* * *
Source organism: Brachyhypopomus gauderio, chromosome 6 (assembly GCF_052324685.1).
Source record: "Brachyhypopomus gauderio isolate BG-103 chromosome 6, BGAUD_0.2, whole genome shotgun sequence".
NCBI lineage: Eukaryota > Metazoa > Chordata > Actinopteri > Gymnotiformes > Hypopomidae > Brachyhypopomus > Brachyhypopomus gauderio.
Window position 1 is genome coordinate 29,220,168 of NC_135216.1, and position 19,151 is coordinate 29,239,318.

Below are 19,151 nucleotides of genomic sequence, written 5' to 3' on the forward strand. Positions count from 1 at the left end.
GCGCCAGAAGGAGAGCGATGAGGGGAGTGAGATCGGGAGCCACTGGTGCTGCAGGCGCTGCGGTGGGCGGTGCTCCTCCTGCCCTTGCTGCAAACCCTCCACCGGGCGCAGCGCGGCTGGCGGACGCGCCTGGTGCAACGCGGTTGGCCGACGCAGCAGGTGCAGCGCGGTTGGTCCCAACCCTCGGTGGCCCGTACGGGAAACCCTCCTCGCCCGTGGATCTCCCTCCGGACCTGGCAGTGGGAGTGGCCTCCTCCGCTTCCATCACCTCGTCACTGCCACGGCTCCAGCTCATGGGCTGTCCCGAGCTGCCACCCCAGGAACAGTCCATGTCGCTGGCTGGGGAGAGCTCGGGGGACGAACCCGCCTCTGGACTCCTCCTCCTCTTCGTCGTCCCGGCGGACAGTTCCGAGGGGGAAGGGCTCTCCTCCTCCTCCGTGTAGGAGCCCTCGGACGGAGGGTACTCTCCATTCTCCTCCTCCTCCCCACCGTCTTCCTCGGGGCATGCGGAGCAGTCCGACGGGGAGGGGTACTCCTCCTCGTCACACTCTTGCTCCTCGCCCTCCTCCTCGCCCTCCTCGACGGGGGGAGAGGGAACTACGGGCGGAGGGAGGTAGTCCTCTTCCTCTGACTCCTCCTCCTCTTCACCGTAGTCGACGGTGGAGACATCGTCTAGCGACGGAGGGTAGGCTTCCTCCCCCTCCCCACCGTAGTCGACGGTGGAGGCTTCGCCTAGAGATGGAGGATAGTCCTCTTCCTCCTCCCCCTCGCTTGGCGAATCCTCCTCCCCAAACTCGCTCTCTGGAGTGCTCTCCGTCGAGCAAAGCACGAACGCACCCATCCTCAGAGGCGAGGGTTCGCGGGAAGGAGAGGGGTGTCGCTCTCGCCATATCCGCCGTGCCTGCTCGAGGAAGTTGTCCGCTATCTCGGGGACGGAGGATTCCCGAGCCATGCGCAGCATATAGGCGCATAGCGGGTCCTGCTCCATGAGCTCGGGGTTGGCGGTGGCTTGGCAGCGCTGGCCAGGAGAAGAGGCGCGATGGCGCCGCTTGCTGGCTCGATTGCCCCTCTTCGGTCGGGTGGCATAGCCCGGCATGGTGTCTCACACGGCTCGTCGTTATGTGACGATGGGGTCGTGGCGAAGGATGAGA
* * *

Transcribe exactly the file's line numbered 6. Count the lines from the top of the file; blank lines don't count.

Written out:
GCGCCAGAAGGAGAGCGATGAGGGGAGTGAGATCGGGAGCCACTGGTGCTGCAGGCGCTGCGGTGGGCGGTGCTCCTCCTGCCCTTGCTGCAAACCCTCCACCGGGCGCAGCGCGGCTGGCGGACGCGCCTGGTGCAACGCGGTTGGCCGACGCAGCAGGTGCAGCGCGGTTGGTCCCAACCCTCGGTGGCCCGTACGGGAAACCCTCCTCGCCCGTGGATCTCCCTCCGGACCTGGCAGTGGGAGTGGCCTCCTCCGCTTCCATCACCTCGTCACTGCCACGGCTCCAGCTCATGGGCTGTCCCGAGCTGCCACCCCAGGAACAGTCCATGTCGCTGGCTGGGGAGAGCTCGGGGGACGAACCCGCCTCTGGACTCCTCCTCCTCTTCGTCGTCCCGGCGGACAGTTCCGAGGGGGAAGGGCTCTCCTCCTCCTCCGTGTAGGAGCCCTCGGACGGAGGGTACTCTCCATTCTCCTCCTCCTCCCCACCGTCTTCCTCGGGGCATGCGGAGCAGTCCGACGGGGAGGGGTACTCCTCCTCGTCACACTCTTGCTCCTCGCCCTCCTCCTCGCCCTCCTCGACGGGGGGAGAGGGAACTACGGGCGGAGGGAGGTAGTCCTCTTCCTCTGACTCCTCCTCCTCTTCACCGTAGTCGACGGTGGAGACATCGTCTAGCGACGGAGGGTAGGCTTCCTCCCCCTCCCCACCGTAGTCGACGGTGGAGGCTTCGCCTAGAGATGGAGGATAGTCCTCTTCCTCCTCCCCCTCGCTTGGCGAATCCTCCTCCCCAAACTCGCTCTCTGGAGTGCTCTCCGTCGAGCAAAGCACGAACGCACCCATCCTCAGAGGCGAGGGTTCGCGGGAAGGAGAGGGGTGTCGCTCTCGCCATATCCGCCGTGCCTGCTCGAGGAAGTTGTCCGCTATCTCGGGGACGGAGGATTCCCGAGCCATGCGCAGCATATAGGCGCATAGCGGGTCCTGCTCCATGAGCTCGGGGTTGGCGGTGGCTTGGCAGCGCTGGCCAGGAGAAGAGGCGCGATGGCGCCGCTTGCTGGCTCGATTGCCCCTCTTCGGTCGGGTGGCATAGCCCGGCATGGTGTCTCACACGGCTCGTCGTTATGTGACGATGGGGTCGTGGCGAAGGATGAGA